Half of adults regularly take prescription drugs including antidepressants, statins, and high blood pressure pills, a major report has found.
A record 1.1 million prescriptions were handed out last year, a rise of almost 50 per cent in the last decade.
One in seven adults are on statins, a tenth are taking antidepressants and one in seven are on pills to control their blood pressure.
The NHS’s Health Survey for England also uncovered alarming rates of inactivity, heavy drinking, dieting and poor mental health.
The survey involved 8,011 adults and is carried out every year to represent a snapshot of the population’s health and wellbeing.
A record 1.1 million prescriptions were handed out last year, a rise of almost 50 per cent in the last decade, according to a major NHS report
Experts said the findings were a ‘wake-up call’ and blamed our high-pressured routines for making us unhealthy and miserable.
Doctors’ leaders were particularly worried about the high numbers of adults on prescription drugs, warning that many were ‘unnecessary.’
The rise in prescriptions has been blamed on the ageing population and the fact that more patients are succumbing to obesity-related illnesses.
But there is also concern that patients are being ‘over-medicalised’ and issued a prescription when they would be better off changing their lifestyles.
Many doctors believe exercise and weight loss is just as good for lowering cholesterol levels, blood pressure and even treating depression.
WHAT ELSE DID THE SURVEY FIND?
A quarter of adults admitted to watching four or more hours of TV on a weekday and a third aren’t taking enough exercise.
Some 30 per cent of men were drinking more than the recommended limit of 14 units a week, or seven pints.
Another 28 per cent of men and women had high blood pressure of whom almost half were not taking any treatment.
And almost a fifth of adults – 19 per cent – had a ‘probable’ mental health condition, up from 15 per cent in 2012.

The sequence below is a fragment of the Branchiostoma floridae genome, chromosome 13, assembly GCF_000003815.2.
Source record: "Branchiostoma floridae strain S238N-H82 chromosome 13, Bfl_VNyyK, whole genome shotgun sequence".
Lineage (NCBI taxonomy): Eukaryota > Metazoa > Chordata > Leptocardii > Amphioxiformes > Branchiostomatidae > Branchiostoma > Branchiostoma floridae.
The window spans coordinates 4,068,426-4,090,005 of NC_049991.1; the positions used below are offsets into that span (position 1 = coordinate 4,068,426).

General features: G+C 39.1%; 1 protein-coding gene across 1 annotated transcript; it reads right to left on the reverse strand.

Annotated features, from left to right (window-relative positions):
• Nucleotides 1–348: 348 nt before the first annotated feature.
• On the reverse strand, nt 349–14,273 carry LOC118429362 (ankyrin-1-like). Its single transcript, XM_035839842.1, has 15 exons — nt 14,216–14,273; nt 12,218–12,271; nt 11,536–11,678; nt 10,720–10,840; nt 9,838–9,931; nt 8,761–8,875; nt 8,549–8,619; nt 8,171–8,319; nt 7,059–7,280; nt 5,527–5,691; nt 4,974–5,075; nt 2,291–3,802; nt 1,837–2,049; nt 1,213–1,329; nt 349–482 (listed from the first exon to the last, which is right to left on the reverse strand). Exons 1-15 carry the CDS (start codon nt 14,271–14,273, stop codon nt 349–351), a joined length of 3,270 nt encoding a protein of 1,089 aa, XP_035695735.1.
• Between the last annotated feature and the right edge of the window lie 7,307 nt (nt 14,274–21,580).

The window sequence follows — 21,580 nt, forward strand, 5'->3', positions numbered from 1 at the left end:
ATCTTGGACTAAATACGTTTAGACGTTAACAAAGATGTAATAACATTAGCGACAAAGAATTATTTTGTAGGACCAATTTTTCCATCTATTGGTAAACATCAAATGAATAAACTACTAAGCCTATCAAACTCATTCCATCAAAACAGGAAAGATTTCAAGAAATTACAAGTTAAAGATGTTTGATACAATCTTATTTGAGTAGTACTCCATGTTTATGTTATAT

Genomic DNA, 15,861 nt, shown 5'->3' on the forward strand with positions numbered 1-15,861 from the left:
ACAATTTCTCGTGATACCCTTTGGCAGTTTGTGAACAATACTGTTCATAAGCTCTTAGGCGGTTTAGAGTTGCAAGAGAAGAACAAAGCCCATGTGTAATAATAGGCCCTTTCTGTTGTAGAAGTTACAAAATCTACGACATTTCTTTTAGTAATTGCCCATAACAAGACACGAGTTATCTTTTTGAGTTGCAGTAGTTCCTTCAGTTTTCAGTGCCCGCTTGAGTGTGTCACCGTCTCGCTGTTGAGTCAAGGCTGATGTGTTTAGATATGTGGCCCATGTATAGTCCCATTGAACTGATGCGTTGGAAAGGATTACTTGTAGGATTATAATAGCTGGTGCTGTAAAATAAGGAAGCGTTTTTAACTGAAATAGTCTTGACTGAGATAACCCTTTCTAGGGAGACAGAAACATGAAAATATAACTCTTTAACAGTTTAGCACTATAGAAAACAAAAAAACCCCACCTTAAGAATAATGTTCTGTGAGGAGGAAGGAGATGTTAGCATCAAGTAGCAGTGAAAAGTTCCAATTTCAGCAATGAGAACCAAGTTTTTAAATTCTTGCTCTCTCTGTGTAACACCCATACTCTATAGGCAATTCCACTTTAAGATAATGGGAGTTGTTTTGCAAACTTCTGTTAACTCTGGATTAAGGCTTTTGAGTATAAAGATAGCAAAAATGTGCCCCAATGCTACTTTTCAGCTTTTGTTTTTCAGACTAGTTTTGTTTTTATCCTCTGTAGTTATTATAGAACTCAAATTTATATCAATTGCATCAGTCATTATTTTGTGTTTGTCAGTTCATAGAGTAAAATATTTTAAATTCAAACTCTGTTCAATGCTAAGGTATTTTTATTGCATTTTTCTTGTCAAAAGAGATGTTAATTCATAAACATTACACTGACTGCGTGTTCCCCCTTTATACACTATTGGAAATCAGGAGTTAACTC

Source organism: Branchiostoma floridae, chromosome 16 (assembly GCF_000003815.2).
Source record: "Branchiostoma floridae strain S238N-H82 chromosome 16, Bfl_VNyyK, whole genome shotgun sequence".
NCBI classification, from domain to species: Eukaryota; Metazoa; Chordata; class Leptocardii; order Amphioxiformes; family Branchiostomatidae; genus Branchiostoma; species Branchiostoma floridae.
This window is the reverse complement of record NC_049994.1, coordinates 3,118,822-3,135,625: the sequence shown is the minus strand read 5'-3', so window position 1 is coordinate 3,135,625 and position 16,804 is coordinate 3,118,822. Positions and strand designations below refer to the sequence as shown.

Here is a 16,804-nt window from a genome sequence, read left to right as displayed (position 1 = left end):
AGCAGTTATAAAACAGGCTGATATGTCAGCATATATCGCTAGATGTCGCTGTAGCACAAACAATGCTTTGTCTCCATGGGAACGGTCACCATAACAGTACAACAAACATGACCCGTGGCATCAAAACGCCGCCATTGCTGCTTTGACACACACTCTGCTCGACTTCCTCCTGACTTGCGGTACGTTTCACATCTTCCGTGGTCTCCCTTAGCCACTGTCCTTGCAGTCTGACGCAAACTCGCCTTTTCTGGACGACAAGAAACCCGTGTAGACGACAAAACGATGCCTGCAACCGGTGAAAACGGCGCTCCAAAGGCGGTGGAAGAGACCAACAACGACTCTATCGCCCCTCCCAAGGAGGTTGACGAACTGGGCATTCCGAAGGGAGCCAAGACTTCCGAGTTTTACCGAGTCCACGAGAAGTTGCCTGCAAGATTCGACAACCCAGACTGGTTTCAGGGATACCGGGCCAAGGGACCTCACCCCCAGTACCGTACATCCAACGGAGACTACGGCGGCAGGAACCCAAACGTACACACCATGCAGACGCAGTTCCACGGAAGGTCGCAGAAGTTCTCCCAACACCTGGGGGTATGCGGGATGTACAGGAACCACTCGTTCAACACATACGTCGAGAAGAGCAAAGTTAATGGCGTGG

The survey includes different questions every year covering a broad range of public health issues.
These latest results – from the survey carried out in 2016 – asked participants how often they used prescription medicines and which type.
A total of 48 per cent said they took at least one prescription drug in the last week not including contraception or nicotine patches.
Another 24 per cent had taken three or more prescription medicines that week and 10 per cent were on six or more.
The most commonly-used drugs were high blood pressure pills, statins, heartburn remedies, painkillers and antidepressants.
In fact 15 per cent of adults surveyed said they were taking a medication to control their blood pressure and 14 per cent were on statins.
Another 10 per cent were on antidepressants and 5 per cent were on medicines for either asthma, diabetes or to prevent blood clots, following a heart attack.
Professor Dame Carrie MacEwen, chair of the Academy of Medical Royal Colleges – which represents 33,000 senior doctors – said: ‘On the face of it, these figures are really concerning.
Some 15 per cent of adults surveyed said they were taking a medication to control their blood pressure and 14 per cent were on statins
‘We have no way of knowing if these medicines are all really necessary, but we do know less is often more when it comes to some drugs.
‘Lifestyle changes such as taking up exercise can be just as effective at treating some illnesses such as mild depression.’
Professor Helen Stokes-Lampard, chair of the Royal College of GPs, said: ‘Although these figures might seem shocking to fit and well people, high prescription rates shouldn’t always be seen as a bad thing.
HOW THE POPULATION IS BECOMING FAT…
The survey also found that 66 per cent of men and 57 per cent of women were overweight or obese.
A total of 47 per cent of adults were trying to lose weight – regardless of their size – rising to 54 per cent of women.
But 42 per cent of women and 34 per cent of men were failing to meet the NHS’s recommended exercise levels of 150 minutes a week.
Another 30 per cent of men and 16 per cent of women were drinking more than 14 units of alcohol a week, the Government’s recommended limit.
‘A lot can change in ten years, including advances in medical research and evolution of clinical guidelines – and this means more medications are now available and recommended for patients, and can increasingly be used to prevent illness and to improve their health.
‘We also have a growing, ageing population in the UK so inevitably, more and more patients are living with multiple, long-term conditions, many of which need to be treated with medication.
‘Nevertheless, GPs do strive to explore non-pharmacological treatments, where appropriate, and we do encourage our patients to make lifestyle changes that can have a positive impact on their long-term health and wellbeing, without needing medication.’
Professor John Newton, Director of Health Improvement at Public Health England, the Government agency for public health said: ‘We know that good physical and mental health is key to living a longer and healthier life.
‘That’s why we run campaigns such as Change4Life and Stoptober, which have already helped millions of people to eat healthier, be more active, cut down on alcohol and quit smoking.’